'Public Schooled': Film Review | TIFF 2017
Newcomer Daniel Doheny stars as a home-schooled teen who begins to break away from his overprotective mother, played by Judy Greer.
Setting out to explore the benign, adorable side of extreme helicopter parenting, director Kyle Rideout and his co-screenwriter, Josh Epstein, could have landed in unbearably quirky territory. But their follow-up to the biographical drama Eadweard proves surprisingly light on its feet. The farcical story of a single mother, her only child and their wackily heartfelt testing of new waters is a feel-good comedy with a self-aware undertow of cringe. The writing and direction of Public Schooled put a bright spin on high-school antics, and the ace cast makes the grade, led by Judy Greer's long-proven down-to-earth magic and the deft physical comedy of Daniel Doheny.
In his first theatrical feature, Doheny delivers an assured performance as 16-year-old physics whiz Liam, sheltered and socially awkward after a lifetime of home-schooling by his devoted mother, Claire (Greer). Their studies in the garage classroom are about to pay off: Once Liam aces his equivalency exam, he'll be headed for Cambridge to study astronomy with Stephen Hawking. But at the public high school where he takes the test, a pretty one-legged girl, Anastasia (Siobhan Williams), catches his eye. He decides on the spot to sabotage the carefully laid plan so that he can spend some remedial time at Cherry Rock High.
That's a horrifying prospect for Claire, who disdains the school for a variety of reasons, both scholastic and personal. Her view of it as "an institution for low expectations" is borne out by the know-nothing principal, Mr. Kelly (Andrew McNee), and a guidance counselor (Russell Peters) who urges students to take the career path of least resistance. To avoid the hassle of paperwork, Kelly lets Liam borrow the identity — and the class schedule — of Maria Sanchez, a student whose whereabouts he isn't quite sure of.
The bright candy hues of the school hallways further signal the frivolity of the adventure, even while Liam goes through recognizable growing pains and discovers the intricacies of life outside the home-school bubble. In his goofy way, he rises to the challenge nimbly. He quickly becomes targeted by an asinine, Aussie-accented bully (Andrew Herr) and just as quickly learns to deal with it on his own rather than speed-dialing Mom. The school's reigning Halloween costume champ (Alex Barima) gives him advice on how to approach his crush, and Liam steps up his game with Anastasia, in devious ways.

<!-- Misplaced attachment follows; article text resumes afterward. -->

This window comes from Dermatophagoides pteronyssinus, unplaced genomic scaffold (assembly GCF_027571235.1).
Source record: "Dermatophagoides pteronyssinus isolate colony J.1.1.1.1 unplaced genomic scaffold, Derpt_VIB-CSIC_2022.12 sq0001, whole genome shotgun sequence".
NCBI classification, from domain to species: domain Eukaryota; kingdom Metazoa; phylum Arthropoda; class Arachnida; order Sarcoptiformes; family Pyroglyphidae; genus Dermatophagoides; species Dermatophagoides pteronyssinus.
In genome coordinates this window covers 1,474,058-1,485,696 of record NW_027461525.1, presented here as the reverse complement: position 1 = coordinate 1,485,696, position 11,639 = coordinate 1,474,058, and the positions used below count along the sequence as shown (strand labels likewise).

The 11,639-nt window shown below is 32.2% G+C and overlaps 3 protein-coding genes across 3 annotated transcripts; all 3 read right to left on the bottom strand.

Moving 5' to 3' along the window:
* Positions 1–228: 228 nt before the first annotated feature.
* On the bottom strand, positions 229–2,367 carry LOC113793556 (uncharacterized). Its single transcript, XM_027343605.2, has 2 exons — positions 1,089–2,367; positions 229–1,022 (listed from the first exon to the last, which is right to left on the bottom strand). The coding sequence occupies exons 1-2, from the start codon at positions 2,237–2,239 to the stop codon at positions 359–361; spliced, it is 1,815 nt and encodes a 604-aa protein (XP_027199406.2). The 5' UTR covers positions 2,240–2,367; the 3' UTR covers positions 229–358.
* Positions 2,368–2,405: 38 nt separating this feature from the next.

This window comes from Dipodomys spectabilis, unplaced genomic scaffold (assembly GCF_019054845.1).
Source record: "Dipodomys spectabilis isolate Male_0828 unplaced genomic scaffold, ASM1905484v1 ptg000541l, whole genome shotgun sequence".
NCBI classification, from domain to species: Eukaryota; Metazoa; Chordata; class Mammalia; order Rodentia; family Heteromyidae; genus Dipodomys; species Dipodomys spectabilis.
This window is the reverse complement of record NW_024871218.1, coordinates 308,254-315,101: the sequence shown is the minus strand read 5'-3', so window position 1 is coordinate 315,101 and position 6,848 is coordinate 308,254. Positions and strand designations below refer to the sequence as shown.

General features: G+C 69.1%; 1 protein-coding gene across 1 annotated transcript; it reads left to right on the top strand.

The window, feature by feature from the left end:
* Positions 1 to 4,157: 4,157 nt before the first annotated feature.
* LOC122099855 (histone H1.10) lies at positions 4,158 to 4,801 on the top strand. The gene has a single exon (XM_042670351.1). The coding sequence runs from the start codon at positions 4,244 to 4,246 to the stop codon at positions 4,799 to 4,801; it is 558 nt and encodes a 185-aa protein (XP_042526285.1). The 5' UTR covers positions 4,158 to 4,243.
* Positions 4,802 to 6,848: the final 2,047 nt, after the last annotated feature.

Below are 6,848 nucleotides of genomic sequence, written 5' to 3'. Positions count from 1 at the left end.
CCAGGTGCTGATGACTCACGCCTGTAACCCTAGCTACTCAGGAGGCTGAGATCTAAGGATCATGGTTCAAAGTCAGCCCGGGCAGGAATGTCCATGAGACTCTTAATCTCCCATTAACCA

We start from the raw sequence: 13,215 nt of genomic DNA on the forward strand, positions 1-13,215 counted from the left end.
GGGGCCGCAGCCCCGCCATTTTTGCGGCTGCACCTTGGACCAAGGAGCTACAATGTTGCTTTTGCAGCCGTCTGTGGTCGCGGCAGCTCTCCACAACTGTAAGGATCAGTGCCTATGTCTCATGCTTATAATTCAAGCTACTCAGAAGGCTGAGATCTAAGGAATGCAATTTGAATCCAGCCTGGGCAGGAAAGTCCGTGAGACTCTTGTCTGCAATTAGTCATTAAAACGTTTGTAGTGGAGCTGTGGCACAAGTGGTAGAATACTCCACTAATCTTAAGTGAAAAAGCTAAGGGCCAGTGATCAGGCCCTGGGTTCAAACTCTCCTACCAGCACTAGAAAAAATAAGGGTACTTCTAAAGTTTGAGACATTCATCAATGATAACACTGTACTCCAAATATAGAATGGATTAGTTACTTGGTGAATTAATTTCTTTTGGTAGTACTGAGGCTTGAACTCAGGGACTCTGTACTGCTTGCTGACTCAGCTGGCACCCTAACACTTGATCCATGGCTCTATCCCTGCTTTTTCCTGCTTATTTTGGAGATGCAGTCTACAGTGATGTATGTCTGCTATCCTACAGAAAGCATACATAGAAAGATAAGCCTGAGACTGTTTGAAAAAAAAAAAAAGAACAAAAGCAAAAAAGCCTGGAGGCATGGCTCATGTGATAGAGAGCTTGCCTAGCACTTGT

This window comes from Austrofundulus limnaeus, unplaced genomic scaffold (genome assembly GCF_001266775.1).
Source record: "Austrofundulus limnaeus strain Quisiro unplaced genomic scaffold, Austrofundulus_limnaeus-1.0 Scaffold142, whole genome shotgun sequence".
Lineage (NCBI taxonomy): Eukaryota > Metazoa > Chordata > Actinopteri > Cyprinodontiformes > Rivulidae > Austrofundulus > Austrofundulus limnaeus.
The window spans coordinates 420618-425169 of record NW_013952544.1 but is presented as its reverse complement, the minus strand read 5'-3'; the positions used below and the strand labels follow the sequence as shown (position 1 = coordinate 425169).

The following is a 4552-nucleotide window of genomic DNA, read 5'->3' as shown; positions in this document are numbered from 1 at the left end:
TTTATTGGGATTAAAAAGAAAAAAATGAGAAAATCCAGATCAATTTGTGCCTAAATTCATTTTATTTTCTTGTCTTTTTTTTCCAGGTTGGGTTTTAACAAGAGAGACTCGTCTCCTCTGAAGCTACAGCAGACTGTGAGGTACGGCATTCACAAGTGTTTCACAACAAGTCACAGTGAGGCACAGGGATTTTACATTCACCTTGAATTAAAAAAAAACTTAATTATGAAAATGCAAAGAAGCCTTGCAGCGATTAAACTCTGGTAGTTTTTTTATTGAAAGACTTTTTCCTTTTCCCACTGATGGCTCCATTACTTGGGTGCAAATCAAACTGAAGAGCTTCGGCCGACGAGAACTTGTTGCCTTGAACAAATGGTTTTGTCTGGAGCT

Claire is never far from any of the action, and the film's central joke is the way she turns her son's eagerness for normal teen experience into a joint project in responsible rebellion. In fact, they return to the garage classroom for a special lesson in Teenage Rebellion, where the topics include swearing and condom application. Claire supervises Liam's first tastes of alcohol and pot, the latter courtesy of a medical marijuana prescription for Granma (Maxine Miller), who spends most of the film beaming contentedly, breaking her silence to deliver a few perfectly timed punchlines via just a word or two.
The adventure in misbehavior culminates with a double date of sorts at a college party: Joining Claire and Liam are a home-school mother and daughter — sexually frustrated and socially stunted, respectively, and well played by Grace Park, of the series Hawaii 5-0, and Andrea Bang.
In dialogue and character behavior, the film acknowledges the too-close-for-comfort borderline between parental preoccupation and something far more intrusive. Casting it in a more cosmic light, Liam comments in science-geek voiceover narration that "I'm like the moon or something, slowly moving away from Mother Earth." Greer and Doheny generate a lively, weird and healthy tension around that push-pull. Public Schooled is Claire's story as much as her son's, and the sweet but not saccharine wrap-up is, with its small but definite change of orbits, a kind of supernova for each of them.
Production company: Motion 58
Cast: Judy Greer, Daniel Doheny, Siobhan Williams, Alex Barima, Andrew McNee, Andrew Herr, Russell Peters, Grace Park, Andrea Bang, Maxine Miller, Eva Day, Josh Epstein
Director: Kyle Rideout
Screenwriters: Josh Epstein, Kyle Rideout
Producers: Josh Epstein, Adam Folk
Executive producer: Justine Whyte
Director of photography: Stirling Bancroft
Production designer: Harry Brar
Costume designer: Florence Barrett
Editor: Yvann Thibaudeau
Composer: Matthew Rogers
Casting directors: Kris Woz, Kara Eide
Venue: Toronto International Film Festival (Contemporary World Cinema)
Sales: Kaleidoscope Film Distribution